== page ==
Last week we hosted an equine castration clinic in association with the British Horse Society.
Overpopulation of horses in the UK is a continuing problem and it is hoped that by running these days that it will go some way towards tackling this.
These clinics are run at various venues every couple of months and owners bring colts and stallions from all over the North East.
It is a legal requirement that all horses in the UK have a passport. The purpose is to protect the human food chain so that no horse treated with certain drugs, such as bute, can ever be slaughtered for human consumption. Horses that attend the clinics receive a passport, have a microchip inserted and are then castrated.
The castration procedure is done with the horse standing under sedation and with the use of local anaesthetic. All the necessary drugs are included in the set price and we also give clients advice on the necessary aftercare. As the procedure is done standing it means that they recover and are able to travel home reasonably quickly.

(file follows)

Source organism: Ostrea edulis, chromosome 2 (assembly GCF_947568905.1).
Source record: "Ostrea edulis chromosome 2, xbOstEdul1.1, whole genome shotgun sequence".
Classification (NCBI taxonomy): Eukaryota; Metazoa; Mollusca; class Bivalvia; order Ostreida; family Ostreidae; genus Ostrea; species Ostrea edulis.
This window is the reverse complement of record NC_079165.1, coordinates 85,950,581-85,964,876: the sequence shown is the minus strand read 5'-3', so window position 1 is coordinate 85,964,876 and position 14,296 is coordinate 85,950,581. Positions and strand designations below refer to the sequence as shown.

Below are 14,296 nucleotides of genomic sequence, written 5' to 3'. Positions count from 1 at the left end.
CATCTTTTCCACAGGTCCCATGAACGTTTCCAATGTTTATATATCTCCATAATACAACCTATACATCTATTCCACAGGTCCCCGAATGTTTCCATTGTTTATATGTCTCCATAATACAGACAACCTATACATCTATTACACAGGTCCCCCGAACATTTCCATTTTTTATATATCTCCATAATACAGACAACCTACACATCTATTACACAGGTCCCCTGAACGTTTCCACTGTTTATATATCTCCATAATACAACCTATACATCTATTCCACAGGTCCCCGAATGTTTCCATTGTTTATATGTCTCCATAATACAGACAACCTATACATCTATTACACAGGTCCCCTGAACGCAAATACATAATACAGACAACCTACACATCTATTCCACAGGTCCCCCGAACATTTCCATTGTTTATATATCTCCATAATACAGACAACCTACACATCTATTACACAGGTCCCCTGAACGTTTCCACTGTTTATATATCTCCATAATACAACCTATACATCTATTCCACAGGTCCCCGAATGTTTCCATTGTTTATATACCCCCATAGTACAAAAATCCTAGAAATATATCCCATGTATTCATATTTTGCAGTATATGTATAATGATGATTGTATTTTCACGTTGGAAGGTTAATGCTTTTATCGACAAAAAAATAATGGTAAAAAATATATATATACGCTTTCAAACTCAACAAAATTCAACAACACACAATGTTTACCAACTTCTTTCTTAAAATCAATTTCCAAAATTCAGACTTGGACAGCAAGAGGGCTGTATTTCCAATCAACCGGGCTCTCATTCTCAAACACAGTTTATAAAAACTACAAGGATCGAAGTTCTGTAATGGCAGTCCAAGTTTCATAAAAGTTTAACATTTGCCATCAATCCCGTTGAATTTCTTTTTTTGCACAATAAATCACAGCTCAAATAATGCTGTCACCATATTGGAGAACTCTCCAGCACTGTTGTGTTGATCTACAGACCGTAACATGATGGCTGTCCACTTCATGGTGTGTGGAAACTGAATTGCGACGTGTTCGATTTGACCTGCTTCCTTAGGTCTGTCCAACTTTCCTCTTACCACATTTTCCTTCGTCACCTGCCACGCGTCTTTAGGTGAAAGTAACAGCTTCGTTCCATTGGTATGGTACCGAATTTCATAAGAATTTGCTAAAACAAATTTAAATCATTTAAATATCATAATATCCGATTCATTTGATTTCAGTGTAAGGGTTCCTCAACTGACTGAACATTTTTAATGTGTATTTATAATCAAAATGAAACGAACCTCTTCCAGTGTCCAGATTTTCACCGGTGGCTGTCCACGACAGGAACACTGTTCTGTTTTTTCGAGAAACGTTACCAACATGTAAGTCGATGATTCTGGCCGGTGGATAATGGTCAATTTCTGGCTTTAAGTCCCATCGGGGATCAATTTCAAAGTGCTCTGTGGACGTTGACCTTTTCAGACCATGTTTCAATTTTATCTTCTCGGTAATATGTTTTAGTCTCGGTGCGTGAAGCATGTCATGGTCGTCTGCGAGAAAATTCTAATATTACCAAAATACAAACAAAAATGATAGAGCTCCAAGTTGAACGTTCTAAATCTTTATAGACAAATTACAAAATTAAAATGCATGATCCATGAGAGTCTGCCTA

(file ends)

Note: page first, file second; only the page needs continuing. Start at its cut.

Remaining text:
If we find that a horse is a rig (has one undescended testicle) then we recommend that it comes into the hospital on another occasion so that the procedure can be carried out under general anaesthesia. On one of these days we can see up to 30 horses.
These clinics not only reduce the degree of unintentional breeding, but also give us a chance to educate horse owners about veterinary care.
By Charlotte Hewitt-Dedman, Vet